A little background: A growing number of economists have begun to question traditional measurements of well-being, such as GDP or income, and have focused instead on self-reported “subjective well-being” from interviewed subjects. “Happiness research” has come up with some counterintuitive findings, reporting extraordinary levels of life dissatisfaction in apparently prospering liberal democracies.

Wilkinson takes these social scientists to task for failing to fully describe “the dependent variable—

the target of elucidation and explanation—in happiness research.” He claims there are four main possibilities:

(1) Life satisfaction: A cognitive judgment about overall life quality relative to expectations.

(2) Experiential or “hedonic” quality: The quantity of pleasure net of pain in the stream of subjective experience.

(3) Happiness: Some state yet to be determined, but conceived as a something not exhausted by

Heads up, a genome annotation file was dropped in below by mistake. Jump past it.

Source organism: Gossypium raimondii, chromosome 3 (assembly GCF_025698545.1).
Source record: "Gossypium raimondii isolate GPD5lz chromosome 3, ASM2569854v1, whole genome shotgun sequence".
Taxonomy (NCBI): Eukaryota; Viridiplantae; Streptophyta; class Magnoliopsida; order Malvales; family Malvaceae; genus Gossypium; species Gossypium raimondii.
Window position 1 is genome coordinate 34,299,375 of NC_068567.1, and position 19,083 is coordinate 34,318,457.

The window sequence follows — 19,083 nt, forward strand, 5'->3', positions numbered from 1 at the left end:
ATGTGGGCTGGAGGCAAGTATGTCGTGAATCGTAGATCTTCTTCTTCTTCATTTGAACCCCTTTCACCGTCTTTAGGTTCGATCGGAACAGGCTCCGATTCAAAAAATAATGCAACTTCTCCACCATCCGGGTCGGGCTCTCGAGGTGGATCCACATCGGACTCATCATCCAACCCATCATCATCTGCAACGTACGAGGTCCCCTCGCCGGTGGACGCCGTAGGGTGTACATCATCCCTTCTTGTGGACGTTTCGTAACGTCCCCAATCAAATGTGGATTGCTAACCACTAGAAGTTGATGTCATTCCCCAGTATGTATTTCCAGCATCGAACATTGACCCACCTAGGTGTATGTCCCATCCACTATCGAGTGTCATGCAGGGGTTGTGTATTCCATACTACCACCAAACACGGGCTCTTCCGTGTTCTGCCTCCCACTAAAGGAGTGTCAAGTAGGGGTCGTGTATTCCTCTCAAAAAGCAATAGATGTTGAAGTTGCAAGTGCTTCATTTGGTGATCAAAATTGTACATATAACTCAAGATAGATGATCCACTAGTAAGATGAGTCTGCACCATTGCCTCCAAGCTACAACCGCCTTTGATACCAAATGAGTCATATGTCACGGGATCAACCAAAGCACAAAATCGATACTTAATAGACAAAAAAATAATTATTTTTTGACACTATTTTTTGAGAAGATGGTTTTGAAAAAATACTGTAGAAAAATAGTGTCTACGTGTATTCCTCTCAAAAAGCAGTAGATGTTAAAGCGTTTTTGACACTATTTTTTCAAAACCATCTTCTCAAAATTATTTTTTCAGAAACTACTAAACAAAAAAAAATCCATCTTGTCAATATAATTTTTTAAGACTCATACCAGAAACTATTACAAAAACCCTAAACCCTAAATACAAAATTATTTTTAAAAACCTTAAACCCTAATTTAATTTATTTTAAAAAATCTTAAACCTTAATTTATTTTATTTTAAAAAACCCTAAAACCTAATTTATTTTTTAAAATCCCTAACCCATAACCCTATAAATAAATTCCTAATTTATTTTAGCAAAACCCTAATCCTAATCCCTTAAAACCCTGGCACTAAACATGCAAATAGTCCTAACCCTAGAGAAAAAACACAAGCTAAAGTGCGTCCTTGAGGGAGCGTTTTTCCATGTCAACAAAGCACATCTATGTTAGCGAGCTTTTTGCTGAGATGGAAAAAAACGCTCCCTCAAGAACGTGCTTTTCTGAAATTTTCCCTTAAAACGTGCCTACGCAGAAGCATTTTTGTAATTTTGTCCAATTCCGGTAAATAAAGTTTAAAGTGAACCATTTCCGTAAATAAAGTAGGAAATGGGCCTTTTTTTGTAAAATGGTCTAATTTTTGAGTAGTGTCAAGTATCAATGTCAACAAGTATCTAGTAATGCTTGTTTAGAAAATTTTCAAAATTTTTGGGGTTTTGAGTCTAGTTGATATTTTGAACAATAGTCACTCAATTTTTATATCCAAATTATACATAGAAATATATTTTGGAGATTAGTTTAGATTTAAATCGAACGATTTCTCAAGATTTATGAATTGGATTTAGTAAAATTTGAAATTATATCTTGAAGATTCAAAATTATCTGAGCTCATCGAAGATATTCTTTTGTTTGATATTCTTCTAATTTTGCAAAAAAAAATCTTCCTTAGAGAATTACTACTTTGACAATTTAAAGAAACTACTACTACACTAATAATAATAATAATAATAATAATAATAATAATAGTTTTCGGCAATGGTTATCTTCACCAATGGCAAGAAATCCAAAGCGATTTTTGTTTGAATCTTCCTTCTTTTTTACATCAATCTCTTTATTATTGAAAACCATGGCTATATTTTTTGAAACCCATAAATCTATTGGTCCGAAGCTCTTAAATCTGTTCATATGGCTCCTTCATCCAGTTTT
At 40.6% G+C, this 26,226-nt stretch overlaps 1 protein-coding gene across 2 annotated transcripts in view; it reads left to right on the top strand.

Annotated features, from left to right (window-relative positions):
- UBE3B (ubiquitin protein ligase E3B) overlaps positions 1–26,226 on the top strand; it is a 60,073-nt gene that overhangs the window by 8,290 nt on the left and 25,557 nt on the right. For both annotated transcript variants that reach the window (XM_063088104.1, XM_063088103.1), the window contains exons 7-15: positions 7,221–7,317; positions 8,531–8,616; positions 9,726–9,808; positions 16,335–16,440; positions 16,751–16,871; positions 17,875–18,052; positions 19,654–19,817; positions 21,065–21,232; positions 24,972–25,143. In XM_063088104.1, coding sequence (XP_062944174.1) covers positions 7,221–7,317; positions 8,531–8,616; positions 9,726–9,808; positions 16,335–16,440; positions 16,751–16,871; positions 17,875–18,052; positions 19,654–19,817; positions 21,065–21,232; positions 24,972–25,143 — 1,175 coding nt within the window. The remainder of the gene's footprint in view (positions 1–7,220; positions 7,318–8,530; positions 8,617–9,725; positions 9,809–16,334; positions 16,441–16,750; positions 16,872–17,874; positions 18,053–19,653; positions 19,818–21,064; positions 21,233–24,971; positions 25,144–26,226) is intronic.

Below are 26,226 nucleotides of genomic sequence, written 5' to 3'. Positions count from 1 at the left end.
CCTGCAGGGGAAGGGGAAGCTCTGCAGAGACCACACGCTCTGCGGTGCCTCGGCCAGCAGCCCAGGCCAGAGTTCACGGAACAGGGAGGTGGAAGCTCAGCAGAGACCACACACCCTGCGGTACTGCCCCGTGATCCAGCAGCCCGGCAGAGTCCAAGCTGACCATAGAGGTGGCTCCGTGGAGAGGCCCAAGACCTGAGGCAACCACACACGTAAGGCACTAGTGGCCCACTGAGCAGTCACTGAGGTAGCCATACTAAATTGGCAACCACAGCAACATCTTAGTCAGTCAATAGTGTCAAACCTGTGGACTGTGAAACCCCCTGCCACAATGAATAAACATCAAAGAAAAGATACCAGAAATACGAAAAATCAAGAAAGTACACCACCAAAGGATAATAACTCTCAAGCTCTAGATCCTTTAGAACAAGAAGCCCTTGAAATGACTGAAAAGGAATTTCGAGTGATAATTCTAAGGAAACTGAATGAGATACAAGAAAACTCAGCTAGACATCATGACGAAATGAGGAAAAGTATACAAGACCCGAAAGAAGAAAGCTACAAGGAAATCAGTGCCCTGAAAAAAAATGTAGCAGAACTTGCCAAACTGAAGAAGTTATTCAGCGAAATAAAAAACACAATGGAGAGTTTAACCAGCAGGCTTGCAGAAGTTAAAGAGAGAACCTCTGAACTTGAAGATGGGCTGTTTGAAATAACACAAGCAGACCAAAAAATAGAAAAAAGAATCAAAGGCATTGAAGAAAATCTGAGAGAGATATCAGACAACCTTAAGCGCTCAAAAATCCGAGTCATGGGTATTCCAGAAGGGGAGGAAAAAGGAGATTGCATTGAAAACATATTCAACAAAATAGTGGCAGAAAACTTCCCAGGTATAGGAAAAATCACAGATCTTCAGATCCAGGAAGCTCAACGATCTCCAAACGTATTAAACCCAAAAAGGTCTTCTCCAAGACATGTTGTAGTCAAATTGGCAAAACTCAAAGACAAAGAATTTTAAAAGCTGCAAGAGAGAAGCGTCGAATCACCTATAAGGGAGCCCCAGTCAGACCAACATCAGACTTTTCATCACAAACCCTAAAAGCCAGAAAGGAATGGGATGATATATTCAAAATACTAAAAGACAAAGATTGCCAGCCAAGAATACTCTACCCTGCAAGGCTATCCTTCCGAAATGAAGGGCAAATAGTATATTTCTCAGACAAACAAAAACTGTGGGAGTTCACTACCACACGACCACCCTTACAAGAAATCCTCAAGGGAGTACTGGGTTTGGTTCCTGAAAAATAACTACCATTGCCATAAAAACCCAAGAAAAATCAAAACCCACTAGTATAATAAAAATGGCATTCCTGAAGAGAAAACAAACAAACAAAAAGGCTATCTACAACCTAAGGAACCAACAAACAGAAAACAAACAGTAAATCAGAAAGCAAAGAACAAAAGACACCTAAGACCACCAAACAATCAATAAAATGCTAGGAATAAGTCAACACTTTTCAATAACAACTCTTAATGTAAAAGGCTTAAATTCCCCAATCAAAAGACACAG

life satisfaction or the quality of experiential states.

(4) Well-being: Objectively how well life is going for the person living it.

Wilkinson provides some great arguments for questioning 1 and 2 as hopelessly subjective desiderata for public policy. He quotes Wayne Sumner, a Toronto philosopher, on 2: “Time and philosophical fashion have not been kind to hedonism . . . Although hedonistic theories of various sorts flourished for three centuries or so in the congenial empiricist habitat, they have all but disappeared from the scene. Do they now merit even passing attention[?]” “Life satisfaction” also comes in for heavy criticism, as epiphenomenal of various uncontrollable variables: “people have different standards for assessing how well things are going, and they may employ different standards in different sorts of circumstances.”